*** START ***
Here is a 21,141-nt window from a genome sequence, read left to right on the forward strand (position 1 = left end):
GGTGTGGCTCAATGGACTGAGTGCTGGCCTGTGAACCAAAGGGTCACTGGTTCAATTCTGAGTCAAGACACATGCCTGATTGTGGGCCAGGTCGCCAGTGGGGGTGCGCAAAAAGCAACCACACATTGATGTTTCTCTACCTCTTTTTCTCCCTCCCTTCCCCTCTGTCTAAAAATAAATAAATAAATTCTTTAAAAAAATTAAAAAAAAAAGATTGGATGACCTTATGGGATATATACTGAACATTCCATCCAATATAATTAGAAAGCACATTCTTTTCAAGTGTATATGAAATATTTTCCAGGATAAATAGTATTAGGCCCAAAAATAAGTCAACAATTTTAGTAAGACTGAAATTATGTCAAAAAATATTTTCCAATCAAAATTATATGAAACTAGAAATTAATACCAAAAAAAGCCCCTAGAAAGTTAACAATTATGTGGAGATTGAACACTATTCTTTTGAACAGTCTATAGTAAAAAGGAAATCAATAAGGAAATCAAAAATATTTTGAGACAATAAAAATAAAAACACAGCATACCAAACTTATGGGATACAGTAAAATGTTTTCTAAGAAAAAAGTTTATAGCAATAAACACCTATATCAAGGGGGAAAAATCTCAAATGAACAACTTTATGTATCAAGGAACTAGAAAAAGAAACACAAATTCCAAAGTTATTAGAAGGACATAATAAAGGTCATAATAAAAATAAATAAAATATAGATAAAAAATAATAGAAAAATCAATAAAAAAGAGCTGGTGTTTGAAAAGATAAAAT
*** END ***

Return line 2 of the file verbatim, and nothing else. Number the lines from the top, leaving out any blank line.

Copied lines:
GGTGTGGCTCAATGGACTGAGTGCTGGCCTGTGAACCAAAGGGTCACTGGTTCAATTCTGAGTCAAGACACATGCCTGATTGTGGGCCAGGTCGCCAGTGGGGGTGCGCAAAAAGCAACCACACATTGATGTTTCTCTACCTCTTTTTCTCCCTCCCTTCCCCTCTGTCTAAAAATAAATAAATAAATTCTTTAAAAAAATTAAAAAAAAAAGATTGGATGACCTTATGGGATATATACTGAACATTCCATCCAATATAATTAGAAAGCACATTCTTTTCAAGTGTATATGAAATATTTTCCAGGATAAATAGTATTAGGCCCAAAAATAAGTCAACAATTTTAGTAAGACTGAAATTATGTCAAAAAATATTTTCCAATCAAAATTATATGAAACTAGAAATTAATACCAAAAAAAGCCCCTAGAAAGTTAACAATTATGTGGAGATTGAACACTATTCTTTTGAACAGTCTATAGTAAAAAGGAAATCAATAAGGAAATCAAAAATATTTTGAGACAATAAAAATAAAAACACAGCATACCAAACTTATGGGATACAGTAAAATGTTTTCTAAGAAAAAAGTTTATAGCAATAAACACCTATATCAAGGGGGAAAAATCTCAAATGAACAACTTTATGTATCAAGGAACTAGAAAAAGAAACACAAATTCCAAAGTTATTAGAAGGACATAATAAAGGTCATAATAAAAATAAATAAAATATAGATAAAAAATAATAGAAAAATCAATAAAAAAGAGCTGGTGTTTGAAAAGATAAAAT